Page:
|Noah sneaks some bread- can you see where he grabbed it from?|
Our new sourdough starter has been going for about six months and it's doing really well. We had a couple of months midsummer where I just couldn't get around to baking the bread- I'm not sure if it was our schedule- needing time at home- but getting back into a cycle of regular sourdough baking has really enriched my life. There are a few things that have helped bring it back:
Having packets of instant yeast in the house. We don't eat as much bread as some families, but having yeast packets allowed me to have the backup of rolls or a quick loaf of bread (by quick I mean like 2 hours instead of 18 or 24). This way I know we're not going to be buying bread, but if we feel like super soft bread we can always just use the yeast. Somehow the backup option made one large sourdough loaf once a week work for our family. I don't like that the yeast here comes in teensy packets, but I think there are probably worse evils in the world that deserve attention.
Eating Bread every Sunday. (This has also makes having friends over easy) I usually prepare the bread around lunch time on Saturday, so that it'll be ready mid-morning on Sunday. Then we basically just eat bread the whole day, one day a week- sandwiches, panini, toast, whatever.
Getting wonderful whole wheat flour. A friend of mine generously introduced me to a food buying club in Cape Town that connects buyers and farmers directly. So now I'm baking with whole wheat flour-hard to find in Cape Town- and I can really tell the difference in quality between this flour and the flour we used to buy when we first arrived in Cape Town two years ago.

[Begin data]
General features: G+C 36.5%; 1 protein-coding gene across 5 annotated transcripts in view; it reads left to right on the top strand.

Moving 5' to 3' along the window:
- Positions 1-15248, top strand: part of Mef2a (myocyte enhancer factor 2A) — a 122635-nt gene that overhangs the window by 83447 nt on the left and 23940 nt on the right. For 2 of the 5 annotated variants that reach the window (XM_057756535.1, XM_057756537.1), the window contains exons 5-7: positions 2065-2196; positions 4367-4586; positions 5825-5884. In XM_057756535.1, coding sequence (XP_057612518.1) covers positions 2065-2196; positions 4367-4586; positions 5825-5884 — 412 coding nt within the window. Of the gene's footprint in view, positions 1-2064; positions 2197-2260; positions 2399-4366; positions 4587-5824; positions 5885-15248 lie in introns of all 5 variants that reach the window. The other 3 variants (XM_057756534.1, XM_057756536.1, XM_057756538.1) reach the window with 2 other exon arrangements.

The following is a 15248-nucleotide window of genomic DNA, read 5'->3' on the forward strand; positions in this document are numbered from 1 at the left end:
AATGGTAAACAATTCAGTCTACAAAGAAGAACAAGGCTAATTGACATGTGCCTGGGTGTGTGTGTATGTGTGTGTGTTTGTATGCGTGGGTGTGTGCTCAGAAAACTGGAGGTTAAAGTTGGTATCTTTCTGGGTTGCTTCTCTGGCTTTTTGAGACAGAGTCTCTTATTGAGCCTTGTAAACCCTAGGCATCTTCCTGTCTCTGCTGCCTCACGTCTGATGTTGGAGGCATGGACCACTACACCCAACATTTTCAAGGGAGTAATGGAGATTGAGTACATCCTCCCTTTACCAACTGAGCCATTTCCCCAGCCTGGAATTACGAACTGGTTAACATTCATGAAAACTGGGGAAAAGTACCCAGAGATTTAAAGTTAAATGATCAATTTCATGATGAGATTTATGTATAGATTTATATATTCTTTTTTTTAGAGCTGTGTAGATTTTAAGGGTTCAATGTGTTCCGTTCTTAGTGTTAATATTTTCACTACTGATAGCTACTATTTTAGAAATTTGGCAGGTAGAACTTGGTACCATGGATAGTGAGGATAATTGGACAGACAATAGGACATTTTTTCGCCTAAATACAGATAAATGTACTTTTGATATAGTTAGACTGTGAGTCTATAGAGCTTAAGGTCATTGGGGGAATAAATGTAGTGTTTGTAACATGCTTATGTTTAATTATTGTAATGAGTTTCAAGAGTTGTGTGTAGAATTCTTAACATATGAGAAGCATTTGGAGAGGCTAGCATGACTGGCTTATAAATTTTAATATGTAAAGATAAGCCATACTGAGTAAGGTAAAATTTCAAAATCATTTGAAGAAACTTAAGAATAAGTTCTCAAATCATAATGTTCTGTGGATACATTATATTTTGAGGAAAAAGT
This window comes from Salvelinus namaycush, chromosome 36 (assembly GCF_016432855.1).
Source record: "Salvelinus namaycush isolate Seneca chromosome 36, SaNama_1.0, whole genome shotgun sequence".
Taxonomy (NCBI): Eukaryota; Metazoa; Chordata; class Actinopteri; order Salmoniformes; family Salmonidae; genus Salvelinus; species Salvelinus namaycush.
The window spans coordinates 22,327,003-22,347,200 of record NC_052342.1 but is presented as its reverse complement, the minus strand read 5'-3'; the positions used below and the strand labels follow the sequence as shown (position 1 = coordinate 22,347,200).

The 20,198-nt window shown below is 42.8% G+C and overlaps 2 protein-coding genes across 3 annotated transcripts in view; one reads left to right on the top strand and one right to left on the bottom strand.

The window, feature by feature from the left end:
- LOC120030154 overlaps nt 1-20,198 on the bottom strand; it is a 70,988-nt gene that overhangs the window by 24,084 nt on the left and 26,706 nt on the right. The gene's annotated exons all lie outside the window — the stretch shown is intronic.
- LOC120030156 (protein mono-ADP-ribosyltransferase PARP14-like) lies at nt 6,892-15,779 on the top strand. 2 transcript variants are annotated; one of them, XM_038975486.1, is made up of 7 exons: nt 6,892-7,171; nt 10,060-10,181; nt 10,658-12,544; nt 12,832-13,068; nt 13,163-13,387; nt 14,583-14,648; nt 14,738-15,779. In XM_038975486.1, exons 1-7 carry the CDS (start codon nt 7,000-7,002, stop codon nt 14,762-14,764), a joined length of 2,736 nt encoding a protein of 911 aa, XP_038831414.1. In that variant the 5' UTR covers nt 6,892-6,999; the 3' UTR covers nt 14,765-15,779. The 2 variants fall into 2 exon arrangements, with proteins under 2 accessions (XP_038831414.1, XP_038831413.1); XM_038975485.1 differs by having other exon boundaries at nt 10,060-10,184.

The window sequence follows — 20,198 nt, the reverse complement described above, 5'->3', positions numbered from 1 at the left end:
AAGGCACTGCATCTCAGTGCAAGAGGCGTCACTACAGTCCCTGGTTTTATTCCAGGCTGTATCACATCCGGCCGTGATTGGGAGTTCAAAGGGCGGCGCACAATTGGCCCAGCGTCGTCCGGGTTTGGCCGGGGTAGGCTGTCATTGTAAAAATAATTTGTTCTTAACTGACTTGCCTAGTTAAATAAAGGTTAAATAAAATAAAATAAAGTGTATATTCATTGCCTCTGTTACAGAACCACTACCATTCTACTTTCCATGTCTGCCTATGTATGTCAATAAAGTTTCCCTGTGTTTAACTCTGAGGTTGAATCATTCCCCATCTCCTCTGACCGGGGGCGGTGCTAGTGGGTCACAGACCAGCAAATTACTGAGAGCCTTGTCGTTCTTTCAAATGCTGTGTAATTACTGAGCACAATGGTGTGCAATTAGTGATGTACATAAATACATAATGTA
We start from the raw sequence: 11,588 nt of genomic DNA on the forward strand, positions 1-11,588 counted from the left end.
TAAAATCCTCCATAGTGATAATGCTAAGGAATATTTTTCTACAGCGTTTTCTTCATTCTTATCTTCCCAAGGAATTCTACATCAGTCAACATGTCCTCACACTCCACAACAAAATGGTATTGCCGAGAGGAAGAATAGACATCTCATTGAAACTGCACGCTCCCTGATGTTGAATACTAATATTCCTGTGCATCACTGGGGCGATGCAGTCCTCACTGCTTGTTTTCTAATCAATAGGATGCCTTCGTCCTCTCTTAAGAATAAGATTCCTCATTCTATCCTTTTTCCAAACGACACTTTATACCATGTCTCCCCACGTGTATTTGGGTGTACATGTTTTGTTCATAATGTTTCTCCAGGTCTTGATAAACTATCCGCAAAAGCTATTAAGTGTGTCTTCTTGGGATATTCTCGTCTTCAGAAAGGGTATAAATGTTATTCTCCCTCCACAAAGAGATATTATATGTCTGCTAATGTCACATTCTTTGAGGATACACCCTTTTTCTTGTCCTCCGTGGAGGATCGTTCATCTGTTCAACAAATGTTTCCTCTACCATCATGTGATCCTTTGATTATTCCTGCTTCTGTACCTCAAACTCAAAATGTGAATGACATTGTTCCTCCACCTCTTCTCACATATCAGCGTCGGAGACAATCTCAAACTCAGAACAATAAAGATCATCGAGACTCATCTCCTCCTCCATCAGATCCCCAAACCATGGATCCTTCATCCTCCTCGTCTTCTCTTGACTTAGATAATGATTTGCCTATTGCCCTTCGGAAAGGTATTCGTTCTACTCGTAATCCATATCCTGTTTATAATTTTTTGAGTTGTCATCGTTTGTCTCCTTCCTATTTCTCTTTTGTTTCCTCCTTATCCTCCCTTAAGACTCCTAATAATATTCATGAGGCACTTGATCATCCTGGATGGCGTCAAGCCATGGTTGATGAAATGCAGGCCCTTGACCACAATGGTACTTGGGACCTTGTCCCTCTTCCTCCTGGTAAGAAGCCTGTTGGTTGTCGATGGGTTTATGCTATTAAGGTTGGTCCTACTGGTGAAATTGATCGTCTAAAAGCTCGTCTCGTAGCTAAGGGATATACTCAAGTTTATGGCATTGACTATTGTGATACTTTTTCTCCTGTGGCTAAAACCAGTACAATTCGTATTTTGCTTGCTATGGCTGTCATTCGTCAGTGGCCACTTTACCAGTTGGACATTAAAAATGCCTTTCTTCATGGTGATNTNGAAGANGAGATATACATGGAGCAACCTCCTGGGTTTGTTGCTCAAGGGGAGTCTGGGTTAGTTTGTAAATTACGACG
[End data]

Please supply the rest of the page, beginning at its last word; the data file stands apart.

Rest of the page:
Soaking the whole wheat flour for a few hours In Cooked, Michael Pollan describes trying to transition to whole wheat bread and the issue of spiky bran inhibiting the rise by bursting bubbles in the dough. What he discovered was that by starting off with a very wet dough, the bran would lose some of it's spikiness so that by the time the sourdough was added- as well as a little more flour- whole wheat or coarse white- the bran had lost it's spikiness and the bread rose really nicely. I've found this to be true, and our whole wheat bread feels very chewey (rather than crumbly, as was characteristic of some of the whole wheat bread I've made with instant yeast).